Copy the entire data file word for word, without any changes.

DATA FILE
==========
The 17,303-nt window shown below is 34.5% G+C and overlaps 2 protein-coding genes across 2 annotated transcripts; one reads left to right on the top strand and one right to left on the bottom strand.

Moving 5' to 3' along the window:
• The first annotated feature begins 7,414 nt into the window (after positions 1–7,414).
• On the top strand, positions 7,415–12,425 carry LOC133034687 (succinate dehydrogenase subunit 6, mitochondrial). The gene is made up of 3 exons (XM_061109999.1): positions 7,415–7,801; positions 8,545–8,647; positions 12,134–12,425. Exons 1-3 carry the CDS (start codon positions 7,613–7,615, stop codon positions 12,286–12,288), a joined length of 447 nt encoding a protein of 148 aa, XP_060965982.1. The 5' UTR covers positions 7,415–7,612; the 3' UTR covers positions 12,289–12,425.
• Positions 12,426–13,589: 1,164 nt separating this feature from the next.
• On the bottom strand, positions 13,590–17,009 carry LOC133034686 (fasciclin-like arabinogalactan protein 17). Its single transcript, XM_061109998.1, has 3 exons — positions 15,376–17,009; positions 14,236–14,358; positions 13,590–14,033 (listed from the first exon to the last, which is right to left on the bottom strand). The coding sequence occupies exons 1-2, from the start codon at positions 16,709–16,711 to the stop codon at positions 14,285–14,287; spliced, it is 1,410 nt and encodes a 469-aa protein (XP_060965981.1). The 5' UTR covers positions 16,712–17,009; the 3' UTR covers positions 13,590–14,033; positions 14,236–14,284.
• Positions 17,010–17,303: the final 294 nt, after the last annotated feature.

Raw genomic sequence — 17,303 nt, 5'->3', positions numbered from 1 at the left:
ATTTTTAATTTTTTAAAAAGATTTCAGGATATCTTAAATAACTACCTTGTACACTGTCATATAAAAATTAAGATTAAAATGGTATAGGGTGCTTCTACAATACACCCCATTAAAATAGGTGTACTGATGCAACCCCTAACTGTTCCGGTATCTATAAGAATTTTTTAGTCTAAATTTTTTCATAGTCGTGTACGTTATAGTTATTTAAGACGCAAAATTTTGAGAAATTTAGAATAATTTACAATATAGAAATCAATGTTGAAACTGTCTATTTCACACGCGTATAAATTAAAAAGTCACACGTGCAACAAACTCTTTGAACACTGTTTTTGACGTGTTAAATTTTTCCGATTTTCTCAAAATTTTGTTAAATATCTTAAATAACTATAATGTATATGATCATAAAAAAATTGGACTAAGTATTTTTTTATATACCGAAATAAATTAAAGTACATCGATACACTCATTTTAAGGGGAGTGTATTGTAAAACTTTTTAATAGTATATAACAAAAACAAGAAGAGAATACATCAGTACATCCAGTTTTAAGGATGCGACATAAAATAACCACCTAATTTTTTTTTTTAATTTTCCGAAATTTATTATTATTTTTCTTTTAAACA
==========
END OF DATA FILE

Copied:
The 17,303-nt window shown below is 34.5% G+C and overlaps 2 protein-coding genes across 2 annotated transcripts; one reads left to right on the top strand and one right to left on the bottom strand.

Moving 5' to 3' along the window:
• The first annotated feature begins 7,414 nt into the window (after positions 1–7,414).
• On the top strand, positions 7,415–12,425 carry LOC133034687 (succinate dehydrogenase subunit 6, mitochondrial). The gene is made up of 3 exons (XM_061109999.1): positions 7,415–7,801; positions 8,545–8,647; positions 12,134–12,425. Exons 1-3 carry the CDS (start codon positions 7,613–7,615, stop codon positions 12,286–12,288), a joined length of 447 nt encoding a protein of 148 aa, XP_060965982.1. The 5' UTR covers positions 7,415–7,612; the 3' UTR covers positions 12,289–12,425.
• Positions 12,426–13,589: 1,164 nt separating this feature from the next.
• On the bottom strand, positions 13,590–17,009 carry LOC133034686 (fasciclin-like arabinogalactan protein 17). Its single transcript, XM_061109998.1, has 3 exons — positions 15,376–17,009; positions 14,236–14,358; positions 13,590–14,033 (listed from the first exon to the last, which is right to left on the bottom strand). The coding sequence occupies exons 1-2, from the start codon at positions 16,709–16,711 to the stop codon at positions 14,285–14,287; spliced, it is 1,410 nt and encodes a 469-aa protein (XP_060965981.1). The 5' UTR covers positions 16,712–17,009; the 3' UTR covers positions 13,590–14,033; positions 14,236–14,284.
• Positions 17,010–17,303: the final 294 nt, after the last annotated feature.

Raw genomic sequence — 17,303 nt, 5'->3', positions numbered from 1 at the left:
ATTTTTAATTTTTTAAAAAGATTTCAGGATATCTTAAATAACTACCTTGTACACTGTCATATAAAAATTAAGATTAAAATGGTATAGGGTGCTTCTACAATACACCCCATTAAAATAGGTGTACTGATGCAACCCCTAACTGTTCCGGTATCTATAAGAATTTTTTAGTCTAAATTTTTTCATAGTCGTGTACGTTATAGTTATTTAAGACGCAAAATTTTGAGAAATTTAGAATAATTTACAATATAGAAATCAATGTTGAAACTGTCTATTTCACACGCGTATAAATTAAAAAGTCACACGTGCAACAAACTCTTTGAACACTGTTTTTGACGTGTTAAATTTTTCCGATTTTCTCAAAATTTTGTTAAATATCTTAAATAACTATAATGTATATGATCATAAAAAAATTGGACTAAGTATTTTTTTATATACCGAAATAAATTAAAGTACATCGATACACTCATTTTAAGGGGAGTGTATTGTAAAACTTTTTAATAGTATATAACAAAAACAAGAAGAGAATACATCAGTACATCCAGTTTTAAGGATGCGACATAAAATAACCACCTAATTTTTTTTTTTAATTTTCCGAAATTTATTATTATTTTTCTTTTAAACA